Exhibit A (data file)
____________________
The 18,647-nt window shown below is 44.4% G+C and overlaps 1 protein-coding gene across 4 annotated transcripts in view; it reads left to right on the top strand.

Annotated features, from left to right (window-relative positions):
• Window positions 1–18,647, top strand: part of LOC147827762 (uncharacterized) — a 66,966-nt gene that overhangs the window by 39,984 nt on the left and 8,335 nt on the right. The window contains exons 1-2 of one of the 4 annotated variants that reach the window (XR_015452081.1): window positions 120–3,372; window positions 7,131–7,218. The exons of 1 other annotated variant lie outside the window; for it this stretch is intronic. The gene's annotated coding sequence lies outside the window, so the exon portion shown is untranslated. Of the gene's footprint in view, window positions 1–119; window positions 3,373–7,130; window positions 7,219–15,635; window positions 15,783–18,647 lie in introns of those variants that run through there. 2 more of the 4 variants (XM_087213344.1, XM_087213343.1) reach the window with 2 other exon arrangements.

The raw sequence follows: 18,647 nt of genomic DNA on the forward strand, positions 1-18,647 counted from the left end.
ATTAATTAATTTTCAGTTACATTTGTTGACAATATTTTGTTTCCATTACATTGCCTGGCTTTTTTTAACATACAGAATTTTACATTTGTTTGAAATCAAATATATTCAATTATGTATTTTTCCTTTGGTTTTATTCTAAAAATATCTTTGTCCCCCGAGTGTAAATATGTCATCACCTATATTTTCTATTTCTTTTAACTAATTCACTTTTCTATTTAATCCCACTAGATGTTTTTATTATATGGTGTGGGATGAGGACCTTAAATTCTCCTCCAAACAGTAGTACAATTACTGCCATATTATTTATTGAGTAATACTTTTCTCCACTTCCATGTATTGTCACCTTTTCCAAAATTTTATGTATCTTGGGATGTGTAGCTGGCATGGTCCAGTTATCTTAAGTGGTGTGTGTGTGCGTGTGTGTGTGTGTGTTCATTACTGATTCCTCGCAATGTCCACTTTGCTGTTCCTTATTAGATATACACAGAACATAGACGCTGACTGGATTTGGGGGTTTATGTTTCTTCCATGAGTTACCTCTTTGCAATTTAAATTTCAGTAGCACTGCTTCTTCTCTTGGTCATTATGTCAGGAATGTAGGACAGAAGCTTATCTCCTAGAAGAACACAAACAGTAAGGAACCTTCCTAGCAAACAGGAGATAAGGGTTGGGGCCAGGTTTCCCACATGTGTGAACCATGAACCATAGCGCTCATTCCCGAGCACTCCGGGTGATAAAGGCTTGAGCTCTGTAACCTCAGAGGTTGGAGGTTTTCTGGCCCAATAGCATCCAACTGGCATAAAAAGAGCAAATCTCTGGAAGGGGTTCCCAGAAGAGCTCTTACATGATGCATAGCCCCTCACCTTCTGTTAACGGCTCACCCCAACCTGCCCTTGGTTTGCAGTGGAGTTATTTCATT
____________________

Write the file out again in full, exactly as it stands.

The 18,647-nt window shown below is 44.4% G+C and overlaps 1 protein-coding gene across 4 annotated transcripts in view; it reads left to right on the top strand.

Annotated features, from left to right (window-relative positions):
• Window positions 1–18,647, top strand: part of LOC147827762 (uncharacterized) — a 66,966-nt gene that overhangs the window by 39,984 nt on the left and 8,335 nt on the right. The window contains exons 1-2 of one of the 4 annotated variants that reach the window (XR_015452081.1): window positions 120–3,372; window positions 7,131–7,218. The exons of 1 other annotated variant lie outside the window; for it this stretch is intronic. The gene's annotated coding sequence lies outside the window, so the exon portion shown is untranslated. Of the gene's footprint in view, window positions 1–119; window positions 3,373–7,130; window positions 7,219–15,635; window positions 15,783–18,647 lie in introns of those variants that run through there. 2 more of the 4 variants (XM_087213344.1, XM_087213343.1) reach the window with 2 other exon arrangements.

The raw sequence follows: 18,647 nt of genomic DNA on the forward strand, positions 1-18,647 counted from the left end.
ATTAATTAATTTTCAGTTACATTTGTTGACAATATTTTGTTTCCATTACATTGCCTGGCTTTTTTTAACATACAGAATTTTACATTTGTTTGAAATCAAATATATTCAATTATGTATTTTTCCTTTGGTTTTATTCTAAAAATATCTTTGTCCCCCGAGTGTAAATATGTCATCACCTATATTTTCTATTTCTTTTAACTAATTCACTTTTCTATTTAATCCCACTAGATGTTTTTATTATATGGTGTGGGATGAGGACCTTAAATTCTCCTCCAAACAGTAGTACAATTACTGCCATATTATTTATTGAGTAATACTTTTCTCCACTTCCATGTATTGTCACCTTTTCCAAAATTTTATGTATCTTGGGATGTGTAGCTGGCATGGTCCAGTTATCTTAAGTGGTGTGTGTGTGCGTGTGTGTGTGTGTGTTCATTACTGATTCCTCGCAATGTCCACTTTGCTGTTCCTTATTAGATATACACAGAACATAGACGCTGACTGGATTTGGGGGTTTATGTTTCTTCCATGAGTTACCTCTTTGCAATTTAAATTTCAGTAGCACTGCTTCTTCTCTTGGTCATTATGTCAGGAATGTAGGACAGAAGCTTATCTCCTAGAAGAACACAAACAGTAAGGAACCTTCCTAGCAAACAGGAGATAAGGGTTGGGGCCAGGTTTCCCACATGTGTGAACCATGAACCATAGCGCTCATTCCCGAGCACTCCGGGTGATAAAGGCTTGAGCTCTGTAACCTCAGAGGTTGGAGGTTTTCTGGCCCAATAGCATCCAACTGGCATAAAAAGAGCAAATCTCTGGAAGGGGTTCCCAGAAGAGCTCTTACATGATGCATAGCCCCTCACCTTCTGTTAACGGCTCACCCCAACCTGCCCTTGGTTTGCAGTGGAGTTATTTCATT